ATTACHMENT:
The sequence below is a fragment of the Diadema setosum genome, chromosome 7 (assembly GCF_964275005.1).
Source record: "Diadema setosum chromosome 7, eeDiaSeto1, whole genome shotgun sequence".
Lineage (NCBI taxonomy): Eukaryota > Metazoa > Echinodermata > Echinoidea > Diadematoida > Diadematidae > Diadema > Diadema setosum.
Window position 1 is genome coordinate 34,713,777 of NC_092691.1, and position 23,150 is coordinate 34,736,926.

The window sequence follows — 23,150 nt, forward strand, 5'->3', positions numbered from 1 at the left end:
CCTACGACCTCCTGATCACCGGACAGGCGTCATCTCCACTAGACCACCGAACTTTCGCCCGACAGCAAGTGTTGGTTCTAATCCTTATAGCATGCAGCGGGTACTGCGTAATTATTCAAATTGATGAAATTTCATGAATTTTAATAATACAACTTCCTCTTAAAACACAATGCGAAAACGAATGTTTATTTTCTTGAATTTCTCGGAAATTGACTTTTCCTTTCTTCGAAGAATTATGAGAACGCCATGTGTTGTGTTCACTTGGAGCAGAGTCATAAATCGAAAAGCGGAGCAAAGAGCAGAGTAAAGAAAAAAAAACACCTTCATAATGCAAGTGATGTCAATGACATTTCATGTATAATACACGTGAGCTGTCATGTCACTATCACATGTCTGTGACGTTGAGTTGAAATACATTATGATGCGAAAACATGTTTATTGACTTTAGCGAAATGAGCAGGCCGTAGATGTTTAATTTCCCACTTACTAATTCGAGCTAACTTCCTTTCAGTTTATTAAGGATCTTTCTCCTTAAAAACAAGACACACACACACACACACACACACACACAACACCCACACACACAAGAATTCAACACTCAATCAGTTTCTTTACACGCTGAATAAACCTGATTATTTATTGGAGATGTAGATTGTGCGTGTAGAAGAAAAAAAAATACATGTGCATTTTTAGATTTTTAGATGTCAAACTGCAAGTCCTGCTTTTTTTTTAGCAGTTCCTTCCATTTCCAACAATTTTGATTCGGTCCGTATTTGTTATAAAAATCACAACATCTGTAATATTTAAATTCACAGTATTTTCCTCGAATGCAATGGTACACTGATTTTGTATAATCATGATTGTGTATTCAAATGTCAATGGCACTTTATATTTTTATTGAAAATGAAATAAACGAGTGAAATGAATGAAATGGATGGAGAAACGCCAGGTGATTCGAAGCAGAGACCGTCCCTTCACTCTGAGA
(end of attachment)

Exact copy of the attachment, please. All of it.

The sequence below is a fragment of the Diadema setosum genome, chromosome 7 (assembly GCF_964275005.1).
Source record: "Diadema setosum chromosome 7, eeDiaSeto1, whole genome shotgun sequence".
Lineage (NCBI taxonomy): Eukaryota > Metazoa > Echinodermata > Echinoidea > Diadematoida > Diadematidae > Diadema > Diadema setosum.
Window position 1 is genome coordinate 34,713,777 of NC_092691.1, and position 23,150 is coordinate 34,736,926.

The window sequence follows — 23,150 nt, forward strand, 5'->3', positions numbered from 1 at the left end:
CCTACGACCTCCTGATCACCGGACAGGCGTCATCTCCACTAGACCACCGAACTTTCGCCCGACAGCAAGTGTTGGTTCTAATCCTTATAGCATGCAGCGGGTACTGCGTAATTATTCAAATTGATGAAATTTCATGAATTTTAATAATACAACTTCCTCTTAAAACACAATGCGAAAACGAATGTTTATTTTCTTGAATTTCTCGGAAATTGACTTTTCCTTTCTTCGAAGAATTATGAGAACGCCATGTGTTGTGTTCACTTGGAGCAGAGTCATAAATCGAAAAGCGGAGCAAAGAGCAGAGTAAAGAAAAAAAAACACCTTCATAATGCAAGTGATGTCAATGACATTTCATGTATAATACACGTGAGCTGTCATGTCACTATCACATGTCTGTGACGTTGAGTTGAAATACATTATGATGCGAAAACATGTTTATTGACTTTAGCGAAATGAGCAGGCCGTAGATGTTTAATTTCCCACTTACTAATTCGAGCTAACTTCCTTTCAGTTTATTAAGGATCTTTCTCCTTAAAAACAAGACACACACACACACACACACACACACACAACACCCACACACACAAGAATTCAACACTCAATCAGTTTCTTTACACGCTGAATAAACCTGATTATTTATTGGAGATGTAGATTGTGCGTGTAGAAGAAAAAAAAATACATGTGCATTTTTAGATTTTTAGATGTCAAACTGCAAGTCCTGCTTTTTTTTTAGCAGTTCCTTCCATTTCCAACAATTTTGATTCGGTCCGTATTTGTTATAAAAATCACAACATCTGTAATATTTAAATTCACAGTATTTTCCTCGAATGCAATGGTACACTGATTTTGTATAATCATGATTGTGTATTCAAATGTCAATGGCACTTTATATTTTTATTGAAAATGAAATAAACGAGTGAAATGAATGAAATGGATGGAGAAACGCCAGGTGATTCGAAGCAGAGACCGTCCCTTCACTCTGAGA